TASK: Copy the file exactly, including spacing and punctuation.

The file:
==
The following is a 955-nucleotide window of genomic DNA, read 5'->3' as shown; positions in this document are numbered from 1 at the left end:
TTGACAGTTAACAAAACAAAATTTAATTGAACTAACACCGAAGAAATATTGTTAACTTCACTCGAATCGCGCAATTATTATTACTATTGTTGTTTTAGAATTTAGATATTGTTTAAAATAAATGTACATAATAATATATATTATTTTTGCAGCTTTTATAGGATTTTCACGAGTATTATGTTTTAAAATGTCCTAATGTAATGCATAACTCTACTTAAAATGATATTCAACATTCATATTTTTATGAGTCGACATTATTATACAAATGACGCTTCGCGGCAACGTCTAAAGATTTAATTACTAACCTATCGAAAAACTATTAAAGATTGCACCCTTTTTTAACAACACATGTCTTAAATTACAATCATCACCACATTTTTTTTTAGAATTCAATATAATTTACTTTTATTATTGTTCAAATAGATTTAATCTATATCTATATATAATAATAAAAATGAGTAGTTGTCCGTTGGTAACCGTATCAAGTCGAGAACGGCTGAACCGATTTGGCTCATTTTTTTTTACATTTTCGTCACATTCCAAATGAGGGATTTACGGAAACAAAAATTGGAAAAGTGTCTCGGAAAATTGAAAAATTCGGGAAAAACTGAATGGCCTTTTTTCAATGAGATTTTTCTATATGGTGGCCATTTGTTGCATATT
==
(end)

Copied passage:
The following is a 955-nucleotide window of genomic DNA, read 5'->3' as shown; positions in this document are numbered from 1 at the left end:
TTGACAGTTAACAAAACAAAATTTAATTGAACTAACACCGAAGAAATATTGTTAACTTCACTCGAATCGCGCAATTATTATTACTATTGTTGTTTTAGAATTTAGATATTGTTTAAAATAAATGTACATAATAATATATATTATTTTTGCAGCTTTTATAGGATTTTCACGAGTATTATGTTTTAAAATGTCCTAATGTAATGCATAACTCTACTTAAAATGATATTCAACATTCATATTTTTATGAGTCGACATTATTATACAAATGACGCTTCGCGGCAACGTCTAAAGATTTAATTACTAACCTATCGAAAAACTATTAAAGATTGCACCCTTTTTTAACAACACATGTCTTAAATTACAATCATCACCACATTTTTTTTTAGAATTCAATATAATTTACTTTTATTATTGTTCAAATAGATTTAATCTATATCTATATATAATAATAAAAATGAGTAGTTGTCCGTTGGTAACCGTATCAAGTCGAGAACGGCTGAACCGATTTGGCTCATTTTTTTTTACATTTTCGTCACATTCCAAATGAGGGATTTACGGAAACAAAAATTGGAAAAGTGTCTCGGAAAATTGAAAAATTCGGGAAAAACTGAATGGCCTTTTTTCAATGAGATTTTTCTATATGGTGGCCATTTGTTGCATATT